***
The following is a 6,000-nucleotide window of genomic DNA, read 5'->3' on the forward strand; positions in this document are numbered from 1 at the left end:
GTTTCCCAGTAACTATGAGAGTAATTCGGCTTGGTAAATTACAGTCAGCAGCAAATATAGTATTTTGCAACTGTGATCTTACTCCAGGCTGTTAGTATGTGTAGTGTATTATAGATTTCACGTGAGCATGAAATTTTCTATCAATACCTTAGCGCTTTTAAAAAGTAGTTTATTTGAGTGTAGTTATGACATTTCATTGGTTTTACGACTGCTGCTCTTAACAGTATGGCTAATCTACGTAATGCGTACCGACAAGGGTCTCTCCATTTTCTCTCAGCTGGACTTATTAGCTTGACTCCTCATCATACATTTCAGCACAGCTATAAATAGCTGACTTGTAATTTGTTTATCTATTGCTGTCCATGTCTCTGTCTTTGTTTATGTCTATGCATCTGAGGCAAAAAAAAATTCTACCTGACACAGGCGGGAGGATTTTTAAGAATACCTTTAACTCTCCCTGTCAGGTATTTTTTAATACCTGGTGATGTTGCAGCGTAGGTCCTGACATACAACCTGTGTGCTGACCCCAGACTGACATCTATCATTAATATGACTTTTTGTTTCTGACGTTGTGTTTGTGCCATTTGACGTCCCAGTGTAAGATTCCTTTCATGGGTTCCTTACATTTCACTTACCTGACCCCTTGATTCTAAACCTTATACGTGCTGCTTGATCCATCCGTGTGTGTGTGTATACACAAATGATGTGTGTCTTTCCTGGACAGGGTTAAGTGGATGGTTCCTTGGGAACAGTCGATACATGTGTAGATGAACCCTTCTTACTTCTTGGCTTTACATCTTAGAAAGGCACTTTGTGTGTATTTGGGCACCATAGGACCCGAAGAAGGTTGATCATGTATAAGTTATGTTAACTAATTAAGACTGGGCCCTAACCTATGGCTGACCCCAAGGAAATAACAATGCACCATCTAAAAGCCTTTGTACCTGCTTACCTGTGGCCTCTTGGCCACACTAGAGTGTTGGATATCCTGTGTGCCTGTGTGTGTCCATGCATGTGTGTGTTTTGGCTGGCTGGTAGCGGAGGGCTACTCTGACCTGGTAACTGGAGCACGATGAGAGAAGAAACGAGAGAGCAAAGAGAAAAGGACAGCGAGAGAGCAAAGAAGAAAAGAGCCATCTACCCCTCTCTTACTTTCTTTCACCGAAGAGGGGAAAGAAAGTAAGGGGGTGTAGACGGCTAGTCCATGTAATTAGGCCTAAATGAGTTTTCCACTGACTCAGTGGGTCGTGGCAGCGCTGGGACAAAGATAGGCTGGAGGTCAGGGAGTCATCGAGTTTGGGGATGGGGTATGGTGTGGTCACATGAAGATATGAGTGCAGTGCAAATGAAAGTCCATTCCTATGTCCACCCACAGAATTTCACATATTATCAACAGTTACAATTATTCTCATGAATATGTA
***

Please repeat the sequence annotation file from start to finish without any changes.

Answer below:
The following is a 6,000-nucleotide window of genomic DNA, read 5'->3' on the forward strand; positions in this document are numbered from 1 at the left end:
GTTTCCCAGTAACTATGAGAGTAATTCGGCTTGGTAAATTACAGTCAGCAGCAAATATAGTATTTTGCAACTGTGATCTTACTCCAGGCTGTTAGTATGTGTAGTGTATTATAGATTTCACGTGAGCATGAAATTTTCTATCAATACCTTAGCGCTTTTAAAAAGTAGTTTATTTGAGTGTAGTTATGACATTTCATTGGTTTTACGACTGCTGCTCTTAACAGTATGGCTAATCTACGTAATGCGTACCGACAAGGGTCTCTCCATTTTCTCTCAGCTGGACTTATTAGCTTGACTCCTCATCATACATTTCAGCACAGCTATAAATAGCTGACTTGTAATTTGTTTATCTATTGCTGTCCATGTCTCTGTCTTTGTTTATGTCTATGCATCTGAGGCAAAAAAAAATTCTACCTGACACAGGCGGGAGGATTTTTAAGAATACCTTTAACTCTCCCTGTCAGGTATTTTTTAATACCTGGTGATGTTGCAGCGTAGGTCCTGACATACAACCTGTGTGCTGACCCCAGACTGACATCTATCATTAATATGACTTTTTGTTTCTGACGTTGTGTTTGTGCCATTTGACGTCCCAGTGTAAGATTCCTTTCATGGGTTCCTTACATTTCACTTACCTGACCCCTTGATTCTAAACCTTATACGTGCTGCTTGATCCATCCGTGTGTGTGTGTATACACAAATGATGTGTGTCTTTCCTGGACAGGGTTAAGTGGATGGTTCCTTGGGAACAGTCGATACATGTGTAGATGAACCCTTCTTACTTCTTGGCTTTACATCTTAGAAAGGCACTTTGTGTGTATTTGGGCACCATAGGACCCGAAGAAGGTTGATCATGTATAAGTTATGTTAACTAATTAAGACTGGGCCCTAACCTATGGCTGACCCCAAGGAAATAACAATGCACCATCTAAAAGCCTTTGTACCTGCTTACCTGTGGCCTCTTGGCCACACTAGAGTGTTGGATATCCTGTGTGCCTGTGTGTGTCCATGCATGTGTGTGTTTTGGCTGGCTGGTAGCGGAGGGCTACTCTGACCTGGTAACTGGAGCACGATGAGAGAAGAAACGAGAGAGCAAAGAGAAAAGGACAGCGAGAGAGCAAAGAAGAAAAGAGCCATCTACCCCTCTCTTACTTTCTTTCACCGAAGAGGGGAAAGAAAGTAAGGGGGTGTAGACGGCTAGTCCATGTAATTAGGCCTAAATGAGTTTTCCACTGACTCAGTGGGTCGTGGCAGCGCTGGGACAAAGATAGGCTGGAGGTCAGGGAGTCATCGAGTTTGGGGATGGGGTATGGTGTGGTCACATGAAGATATGAGTGCAGTGCAAATGAAAGTCCATTCCTATGTCCACCCACAGAATTTCACATATTATCAACAGTTACAATTATTCTCATGAATATGTA